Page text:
“Over 90pc of our budget is generated through donations,” says Mr Saleem. In 2020, their operating expenditure was Rs4.66 billion of which 9pc was generated through fees, indicates the TCF’s annual report which is available on their website. Administrative expenses are less than 10pc of TCF’s top line.
As per policy, the support from multilateral organisations such as the World Bank or USAID is capped at 15pc. “We want there to be many small donors rather a few big heavyweights that may decide to stop lending one day,” explains Mr Saleem. Roughly 40pc is raised from the Pakistani diaspora abroad, with the bulk stemming from the United States.
“We went to America when 9/11 happened and filed for a tax-exempt status there. So we have gone through the toughest of scrutiny,” says Mr Saleem.
Corporate Pakistan’s donations constitute about 25-30pc of TCF’s revenue. Zakat contributes 20pc of TCF’s operating expenditure.
Interestingly, Mr Saleem pointed out that Zakat is only 20pc of donations across the non-profit sector — the rest is simple charity. Cash donations are limited to Rs20,000; anything more than that requires formal channels. Anonymous donations are not accepted.
The largest female employer
“Even though society is conservative, the country is co-ed. Male-female segregation is a middle-class and upper-class phenomenon. The household staff in elite classes sits together and eats. Similarly, men and women work together in fields,” says Mr Saleem explaining why TCF schools are co-education. Their aim is that half the students be girls.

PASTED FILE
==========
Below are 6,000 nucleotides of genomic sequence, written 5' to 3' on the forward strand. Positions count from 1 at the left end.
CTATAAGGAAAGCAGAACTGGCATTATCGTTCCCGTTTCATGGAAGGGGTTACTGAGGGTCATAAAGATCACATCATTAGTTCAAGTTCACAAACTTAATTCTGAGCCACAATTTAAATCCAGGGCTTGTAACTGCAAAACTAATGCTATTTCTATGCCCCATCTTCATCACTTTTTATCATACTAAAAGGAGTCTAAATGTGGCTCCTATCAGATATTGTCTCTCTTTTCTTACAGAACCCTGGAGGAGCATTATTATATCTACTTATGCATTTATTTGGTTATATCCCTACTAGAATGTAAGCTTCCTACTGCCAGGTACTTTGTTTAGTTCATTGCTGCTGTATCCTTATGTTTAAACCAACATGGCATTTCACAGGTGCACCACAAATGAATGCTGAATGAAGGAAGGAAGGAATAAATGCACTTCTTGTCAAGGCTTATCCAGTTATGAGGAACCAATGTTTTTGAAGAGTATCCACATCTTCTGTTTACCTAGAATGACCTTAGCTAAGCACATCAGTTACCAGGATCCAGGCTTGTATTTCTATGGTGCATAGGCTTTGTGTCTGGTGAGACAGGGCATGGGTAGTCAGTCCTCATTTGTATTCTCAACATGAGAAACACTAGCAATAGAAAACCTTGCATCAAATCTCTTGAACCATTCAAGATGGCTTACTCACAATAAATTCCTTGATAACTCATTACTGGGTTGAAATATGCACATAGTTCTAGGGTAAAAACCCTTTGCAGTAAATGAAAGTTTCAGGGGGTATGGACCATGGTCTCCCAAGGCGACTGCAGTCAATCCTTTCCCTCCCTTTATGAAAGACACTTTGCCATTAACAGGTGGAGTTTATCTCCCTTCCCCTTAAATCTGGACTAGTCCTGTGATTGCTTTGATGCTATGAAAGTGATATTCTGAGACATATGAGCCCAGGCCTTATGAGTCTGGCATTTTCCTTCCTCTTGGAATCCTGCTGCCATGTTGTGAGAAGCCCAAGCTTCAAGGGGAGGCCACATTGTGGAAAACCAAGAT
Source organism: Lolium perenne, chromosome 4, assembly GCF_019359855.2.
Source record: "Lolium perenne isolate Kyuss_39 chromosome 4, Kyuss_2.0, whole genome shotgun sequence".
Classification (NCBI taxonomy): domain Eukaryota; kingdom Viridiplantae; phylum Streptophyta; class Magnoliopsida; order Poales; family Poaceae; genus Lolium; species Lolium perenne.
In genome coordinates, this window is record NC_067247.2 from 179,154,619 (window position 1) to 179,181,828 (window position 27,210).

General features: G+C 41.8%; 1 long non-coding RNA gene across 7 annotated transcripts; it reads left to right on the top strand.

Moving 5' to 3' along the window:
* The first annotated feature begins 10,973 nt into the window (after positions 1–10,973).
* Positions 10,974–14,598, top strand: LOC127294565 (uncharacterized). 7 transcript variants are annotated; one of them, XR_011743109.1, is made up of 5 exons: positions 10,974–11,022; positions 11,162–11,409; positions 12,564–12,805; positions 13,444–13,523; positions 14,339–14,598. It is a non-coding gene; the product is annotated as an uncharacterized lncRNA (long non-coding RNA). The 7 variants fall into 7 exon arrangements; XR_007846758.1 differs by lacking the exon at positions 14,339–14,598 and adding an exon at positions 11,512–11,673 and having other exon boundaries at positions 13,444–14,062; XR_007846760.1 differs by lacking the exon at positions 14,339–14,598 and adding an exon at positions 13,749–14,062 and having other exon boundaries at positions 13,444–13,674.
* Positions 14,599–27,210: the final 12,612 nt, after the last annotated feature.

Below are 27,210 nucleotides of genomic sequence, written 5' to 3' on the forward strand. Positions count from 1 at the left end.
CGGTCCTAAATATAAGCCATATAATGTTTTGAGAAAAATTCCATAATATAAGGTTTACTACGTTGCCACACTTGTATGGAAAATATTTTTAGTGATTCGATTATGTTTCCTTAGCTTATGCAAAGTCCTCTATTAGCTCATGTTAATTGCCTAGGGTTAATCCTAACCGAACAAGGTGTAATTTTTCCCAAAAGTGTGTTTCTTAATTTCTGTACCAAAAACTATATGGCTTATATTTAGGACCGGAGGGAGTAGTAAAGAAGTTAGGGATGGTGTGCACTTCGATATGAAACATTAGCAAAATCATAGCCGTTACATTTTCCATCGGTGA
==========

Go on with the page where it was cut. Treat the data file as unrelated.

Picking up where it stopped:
However, having male teachers discourages parents from sending their daughters to school, thus all TCF schools have only female teachers. The watchman and clerk are the only males on campus. With 18,000 female workers (12,500 teachers), TCF is the largest employer of women in Pakistan. About a thousand of its teachers are TCF alumni, indicating the full circle of TCF students.
The starting salary of a teacher is roughly Rs17,000-18,000 and a pick-and-drop facility is provided. Over time, based on performance, qualification and experience, their salaries increase.
A 100x impact
“During the pandemic, leveraging our alumni and teachers, we facilitated parents of our students for livelihood support by transferring money through telecom accounts. Funds other than those earmarked for education were raised for this purpose,” explains Mr Saleem.
“Furthermore, we started a magazine, distributed work packs to engage students and working with PTV, we launched the serial ilm ka anghan.
“However, the girl child was the biggest casualty of the pandemic in terms of education. We were afraid of losing 60,000-70,000 girls of about 270,000 students. With concentrated efforts we got most of them back,” says Mr Saleem, adding that TCF is very possessive about its girl students.
“A girl child’s impact on society is about 100 times that of a male child because it is multi-generational. Even if the girl is a dropout, even if she is pulled out of school and forced to marry, she will ensure her children will study. It is practically a guarantee that an educated mother will educate her children. With a boy, there is a good chance, but not a guarantee.”
Published in Dawn, The Business and Finance Weekly, May 10th, 2021